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Increased profitability after organic conversion in Punjab and Uttarakhand

Oct 11, 2013

 

Photo Credit:  India Untravelled

Photo Credit: India Untravelled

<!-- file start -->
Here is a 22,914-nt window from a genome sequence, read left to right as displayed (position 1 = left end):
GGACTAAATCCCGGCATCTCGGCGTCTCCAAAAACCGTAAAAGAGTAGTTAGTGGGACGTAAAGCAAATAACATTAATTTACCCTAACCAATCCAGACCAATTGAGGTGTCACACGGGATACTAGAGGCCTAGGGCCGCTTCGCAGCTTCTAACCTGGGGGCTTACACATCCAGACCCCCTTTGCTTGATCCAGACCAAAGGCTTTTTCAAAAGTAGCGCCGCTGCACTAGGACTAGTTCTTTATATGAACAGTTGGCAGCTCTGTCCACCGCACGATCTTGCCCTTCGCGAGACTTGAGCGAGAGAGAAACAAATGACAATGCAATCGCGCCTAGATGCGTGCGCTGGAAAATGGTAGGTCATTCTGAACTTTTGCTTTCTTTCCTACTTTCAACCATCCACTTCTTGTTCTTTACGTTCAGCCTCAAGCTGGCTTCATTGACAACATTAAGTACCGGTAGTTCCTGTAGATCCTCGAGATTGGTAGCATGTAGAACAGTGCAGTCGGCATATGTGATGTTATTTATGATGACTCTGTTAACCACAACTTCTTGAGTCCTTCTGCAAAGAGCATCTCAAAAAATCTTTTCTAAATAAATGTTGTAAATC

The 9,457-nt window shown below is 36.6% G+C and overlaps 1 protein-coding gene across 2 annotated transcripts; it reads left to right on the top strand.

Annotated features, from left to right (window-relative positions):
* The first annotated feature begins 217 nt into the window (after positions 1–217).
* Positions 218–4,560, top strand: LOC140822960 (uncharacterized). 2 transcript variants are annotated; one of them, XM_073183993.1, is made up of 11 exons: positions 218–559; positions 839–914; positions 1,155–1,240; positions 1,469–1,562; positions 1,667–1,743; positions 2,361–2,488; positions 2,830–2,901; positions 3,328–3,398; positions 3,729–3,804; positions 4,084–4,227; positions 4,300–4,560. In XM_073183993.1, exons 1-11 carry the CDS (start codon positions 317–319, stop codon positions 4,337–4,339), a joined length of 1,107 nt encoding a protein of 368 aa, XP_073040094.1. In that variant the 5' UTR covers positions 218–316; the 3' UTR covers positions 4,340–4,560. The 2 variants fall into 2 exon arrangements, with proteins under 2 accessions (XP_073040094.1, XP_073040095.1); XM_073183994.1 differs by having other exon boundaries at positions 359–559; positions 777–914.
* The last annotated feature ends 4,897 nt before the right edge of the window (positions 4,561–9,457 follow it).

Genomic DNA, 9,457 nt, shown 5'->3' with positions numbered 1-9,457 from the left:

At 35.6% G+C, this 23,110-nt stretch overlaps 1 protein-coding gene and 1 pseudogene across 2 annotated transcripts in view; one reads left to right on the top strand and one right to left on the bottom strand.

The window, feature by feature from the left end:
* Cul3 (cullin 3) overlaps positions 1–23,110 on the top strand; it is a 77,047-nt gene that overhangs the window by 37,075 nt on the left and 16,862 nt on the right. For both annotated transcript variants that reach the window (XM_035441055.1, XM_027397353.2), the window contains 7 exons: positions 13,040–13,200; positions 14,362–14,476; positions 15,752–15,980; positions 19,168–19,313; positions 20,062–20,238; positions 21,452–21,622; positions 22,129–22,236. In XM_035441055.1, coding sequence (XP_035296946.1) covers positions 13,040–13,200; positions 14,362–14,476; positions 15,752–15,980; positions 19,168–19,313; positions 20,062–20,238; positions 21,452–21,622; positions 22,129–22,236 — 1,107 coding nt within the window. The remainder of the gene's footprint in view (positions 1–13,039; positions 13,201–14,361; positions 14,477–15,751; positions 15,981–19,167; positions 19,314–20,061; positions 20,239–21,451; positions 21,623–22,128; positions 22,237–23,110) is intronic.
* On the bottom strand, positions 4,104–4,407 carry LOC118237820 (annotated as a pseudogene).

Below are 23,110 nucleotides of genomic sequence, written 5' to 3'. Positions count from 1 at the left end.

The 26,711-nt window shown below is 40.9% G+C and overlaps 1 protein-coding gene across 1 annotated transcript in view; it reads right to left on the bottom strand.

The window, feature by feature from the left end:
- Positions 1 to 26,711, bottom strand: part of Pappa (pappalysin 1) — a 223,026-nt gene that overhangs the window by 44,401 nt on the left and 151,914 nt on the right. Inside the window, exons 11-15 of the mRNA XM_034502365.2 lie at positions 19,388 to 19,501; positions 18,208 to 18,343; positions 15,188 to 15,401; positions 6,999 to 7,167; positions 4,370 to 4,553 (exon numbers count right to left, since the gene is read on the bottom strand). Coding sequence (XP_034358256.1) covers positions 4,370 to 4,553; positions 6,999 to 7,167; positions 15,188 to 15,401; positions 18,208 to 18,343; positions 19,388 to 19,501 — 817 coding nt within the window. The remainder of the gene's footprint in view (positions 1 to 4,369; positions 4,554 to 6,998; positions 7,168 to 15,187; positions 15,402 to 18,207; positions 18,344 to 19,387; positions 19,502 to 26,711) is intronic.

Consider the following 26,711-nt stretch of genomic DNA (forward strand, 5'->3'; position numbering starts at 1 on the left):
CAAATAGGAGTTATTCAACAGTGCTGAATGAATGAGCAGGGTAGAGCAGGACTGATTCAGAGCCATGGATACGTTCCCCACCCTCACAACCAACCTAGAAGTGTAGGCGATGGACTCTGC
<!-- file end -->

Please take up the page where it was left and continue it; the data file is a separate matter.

A study from the Norwegian University of Life Sciences found that conversion to organic farming in Punjab and Uttarakhand resulted in higher agricultural profitability. This was especially evident in low-input production systems such as those grown in Uttarakhand, because organic agriculture improved soil health through the use of on-farm fertility sources, such as animal manures, vermiculture and compost. Multi-cropping was critical on Uttarakhand farms, as it not only increased production on small plots, but also reduced the risk of loss during stressful conditions such as drought. Farmers in Punjab, on average, have larger operations than those in Uttarakhand, and are increasingly converting to organic production to become more independent in seed sourcing and nutrient inputs, to restore soil fertility, and to avoid pollution. After conversion to organic, farmers in Punjab were often able to become more economically independent and prosperous due to their decreased input costs. The study also found that organizations aiding farmers in organic conversion were critical to the success of the operations. Dr. Nicolaysen, the lead researcher in the study, explains the importance of transitional aid from organizations, stating, “They teach the farmers new methods and give practical and moral support during a time when they feel uncertain making such a large change in how they make their living.” 

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